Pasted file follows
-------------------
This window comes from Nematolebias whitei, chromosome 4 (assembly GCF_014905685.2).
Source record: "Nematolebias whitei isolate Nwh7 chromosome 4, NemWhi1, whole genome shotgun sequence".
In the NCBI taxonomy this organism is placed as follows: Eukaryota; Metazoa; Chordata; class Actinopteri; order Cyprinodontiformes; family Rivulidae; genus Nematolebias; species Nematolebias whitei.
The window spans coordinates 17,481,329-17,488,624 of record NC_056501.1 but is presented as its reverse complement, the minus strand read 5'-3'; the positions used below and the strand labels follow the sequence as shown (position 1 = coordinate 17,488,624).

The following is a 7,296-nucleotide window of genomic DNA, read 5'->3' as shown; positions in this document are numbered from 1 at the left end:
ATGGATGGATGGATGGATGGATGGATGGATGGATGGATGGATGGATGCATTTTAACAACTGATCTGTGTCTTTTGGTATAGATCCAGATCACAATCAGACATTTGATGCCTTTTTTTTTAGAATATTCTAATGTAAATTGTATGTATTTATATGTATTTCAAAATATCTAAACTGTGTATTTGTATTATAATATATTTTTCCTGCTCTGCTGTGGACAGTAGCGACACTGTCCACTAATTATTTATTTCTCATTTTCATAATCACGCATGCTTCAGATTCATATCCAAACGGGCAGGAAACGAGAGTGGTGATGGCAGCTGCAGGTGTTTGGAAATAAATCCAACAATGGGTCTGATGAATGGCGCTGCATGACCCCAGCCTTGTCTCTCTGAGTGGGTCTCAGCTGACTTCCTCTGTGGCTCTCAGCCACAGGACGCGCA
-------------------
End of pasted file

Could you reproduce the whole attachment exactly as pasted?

This window comes from Nematolebias whitei, chromosome 4 (assembly GCF_014905685.2).
Source record: "Nematolebias whitei isolate Nwh7 chromosome 4, NemWhi1, whole genome shotgun sequence".
In the NCBI taxonomy this organism is placed as follows: Eukaryota; Metazoa; Chordata; class Actinopteri; order Cyprinodontiformes; family Rivulidae; genus Nematolebias; species Nematolebias whitei.
The window spans coordinates 17,481,329-17,488,624 of record NC_056501.1 but is presented as its reverse complement, the minus strand read 5'-3'; the positions used below and the strand labels follow the sequence as shown (position 1 = coordinate 17,488,624).

The following is a 7,296-nucleotide window of genomic DNA, read 5'->3' as shown; positions in this document are numbered from 1 at the left end:
ATGGATGGATGGATGGATGGATGGATGGATGGATGGATGGATGGATGCATTTTAACAACTGATCTGTGTCTTTTGGTATAGATCCAGATCACAATCAGACATTTGATGCCTTTTTTTTTAGAATATTCTAATGTAAATTGTATGTATTTATATGTATTTCAAAATATCTAAACTGTGTATTTGTATTATAATATATTTTTCCTGCTCTGCTGTGGACAGTAGCGACACTGTCCACTAATTATTTATTTCTCATTTTCATAATCACGCATGCTTCAGATTCATATCCAAACGGGCAGGAAACGAGAGTGGTGATGGCAGCTGCAGGTGTTTGGAAATAAATCCAACAATGGGTCTGATGAATGGCGCTGCATGACCCCAGCCTTGTCTCTCTGAGTGGGTCTCAGCTGACTTCCTCTGTGGCTCTCAGCCACAGGACGCGCA